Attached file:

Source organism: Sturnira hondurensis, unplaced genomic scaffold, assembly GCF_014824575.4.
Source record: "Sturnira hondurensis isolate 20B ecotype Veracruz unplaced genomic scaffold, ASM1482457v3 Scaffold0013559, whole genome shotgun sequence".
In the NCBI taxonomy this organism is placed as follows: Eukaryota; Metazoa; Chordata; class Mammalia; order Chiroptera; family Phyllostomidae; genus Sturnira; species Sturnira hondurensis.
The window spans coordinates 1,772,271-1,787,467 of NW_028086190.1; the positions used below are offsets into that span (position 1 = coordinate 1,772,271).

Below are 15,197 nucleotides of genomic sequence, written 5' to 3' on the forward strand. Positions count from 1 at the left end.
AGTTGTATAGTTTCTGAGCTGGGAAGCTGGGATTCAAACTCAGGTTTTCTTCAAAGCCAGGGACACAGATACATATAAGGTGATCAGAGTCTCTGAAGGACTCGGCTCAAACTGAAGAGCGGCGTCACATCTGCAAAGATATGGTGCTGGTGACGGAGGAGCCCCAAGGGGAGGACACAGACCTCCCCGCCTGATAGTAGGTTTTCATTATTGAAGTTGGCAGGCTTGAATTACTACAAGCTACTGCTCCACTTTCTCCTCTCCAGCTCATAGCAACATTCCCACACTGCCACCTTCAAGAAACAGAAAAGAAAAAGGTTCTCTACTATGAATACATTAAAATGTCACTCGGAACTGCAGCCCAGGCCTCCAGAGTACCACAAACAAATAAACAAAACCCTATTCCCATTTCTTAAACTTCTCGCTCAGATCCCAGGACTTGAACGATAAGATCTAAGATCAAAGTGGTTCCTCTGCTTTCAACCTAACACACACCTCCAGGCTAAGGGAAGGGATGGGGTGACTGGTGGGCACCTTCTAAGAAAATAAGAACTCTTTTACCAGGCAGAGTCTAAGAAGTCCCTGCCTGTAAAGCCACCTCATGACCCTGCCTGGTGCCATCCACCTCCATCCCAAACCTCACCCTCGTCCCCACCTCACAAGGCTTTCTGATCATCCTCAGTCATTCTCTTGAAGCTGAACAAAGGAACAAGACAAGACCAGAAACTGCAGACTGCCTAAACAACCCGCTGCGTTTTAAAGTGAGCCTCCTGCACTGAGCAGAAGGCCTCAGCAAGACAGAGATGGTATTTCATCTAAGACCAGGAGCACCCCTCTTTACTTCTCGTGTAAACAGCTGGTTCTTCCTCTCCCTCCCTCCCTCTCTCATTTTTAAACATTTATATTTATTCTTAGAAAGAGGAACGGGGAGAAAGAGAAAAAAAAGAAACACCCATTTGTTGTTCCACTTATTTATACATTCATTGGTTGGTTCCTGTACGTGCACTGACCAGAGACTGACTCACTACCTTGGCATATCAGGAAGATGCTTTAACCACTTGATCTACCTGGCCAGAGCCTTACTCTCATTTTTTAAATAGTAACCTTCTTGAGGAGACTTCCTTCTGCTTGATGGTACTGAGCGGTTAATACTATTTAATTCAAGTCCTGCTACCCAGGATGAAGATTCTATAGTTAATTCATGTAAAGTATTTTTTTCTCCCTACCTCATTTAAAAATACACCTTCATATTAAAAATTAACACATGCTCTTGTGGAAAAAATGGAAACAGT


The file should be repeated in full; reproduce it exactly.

Source organism: Sturnira hondurensis, unplaced genomic scaffold, assembly GCF_014824575.4.
Source record: "Sturnira hondurensis isolate 20B ecotype Veracruz unplaced genomic scaffold, ASM1482457v3 Scaffold0013559, whole genome shotgun sequence".
In the NCBI taxonomy this organism is placed as follows: Eukaryota; Metazoa; Chordata; class Mammalia; order Chiroptera; family Phyllostomidae; genus Sturnira; species Sturnira hondurensis.
The window spans coordinates 1,772,271-1,787,467 of NW_028086190.1; the positions used below are offsets into that span (position 1 = coordinate 1,772,271).

Below are 15,197 nucleotides of genomic sequence, written 5' to 3' on the forward strand. Positions count from 1 at the left end.
AGTTGTATAGTTTCTGAGCTGGGAAGCTGGGATTCAAACTCAGGTTTTCTTCAAAGCCAGGGACACAGATACATATAAGGTGATCAGAGTCTCTGAAGGACTCGGCTCAAACTGAAGAGCGGCGTCACATCTGCAAAGATATGGTGCTGGTGACGGAGGAGCCCCAAGGGGAGGACACAGACCTCCCCGCCTGATAGTAGGTTTTCATTATTGAAGTTGGCAGGCTTGAATTACTACAAGCTACTGCTCCACTTTCTCCTCTCCAGCTCATAGCAACATTCCCACACTGCCACCTTCAAGAAACAGAAAAGAAAAAGGTTCTCTACTATGAATACATTAAAATGTCACTCGGAACTGCAGCCCAGGCCTCCAGAGTACCACAAACAAATAAACAAAACCCTATTCCCATTTCTTAAACTTCTCGCTCAGATCCCAGGACTTGAACGATAAGATCTAAGATCAAAGTGGTTCCTCTGCTTTCAACCTAACACACACCTCCAGGCTAAGGGAAGGGATGGGGTGACTGGTGGGCACCTTCTAAGAAAATAAGAACTCTTTTACCAGGCAGAGTCTAAGAAGTCCCTGCCTGTAAAGCCACCTCATGACCCTGCCTGGTGCCATCCACCTCCATCCCAAACCTCACCCTCGTCCCCACCTCACAAGGCTTTCTGATCATCCTCAGTCATTCTCTTGAAGCTGAACAAAGGAACAAGACAAGACCAGAAACTGCAGACTGCCTAAACAACCCGCTGCGTTTTAAAGTGAGCCTCCTGCACTGAGCAGAAGGCCTCAGCAAGACAGAGATGGTATTTCATCTAAGACCAGGAGCACCCCTCTTTACTTCTCGTGTAAACAGCTGGTTCTTCCTCTCCCTCCCTCCCTCTCTCATTTTTAAACATTTATATTTATTCTTAGAAAGAGGAACGGGGAGAAAGAGAAAAAAAAGAAACACCCATTTGTTGTTCCACTTATTTATACATTCATTGGTTGGTTCCTGTACGTGCACTGACCAGAGACTGACTCACTACCTTGGCATATCAGGAAGATGCTTTAACCACTTGATCTACCTGGCCAGAGCCTTACTCTCATTTTTTAAATAGTAACCTTCTTGAGGAGACTTCCTTCTGCTTGATGGTACTGAGCGGTTAATACTATTTAATTCAAGTCCTGCTACCCAGGATGAAGATTCTATAGTTAATTCATGTAAAGTATTTTTTTCTCCCTACCTCATTTAAAAATACACCTTCATATTAAAAATTAACACATGCTCTTGTGGAAAAAATGGAAACAGT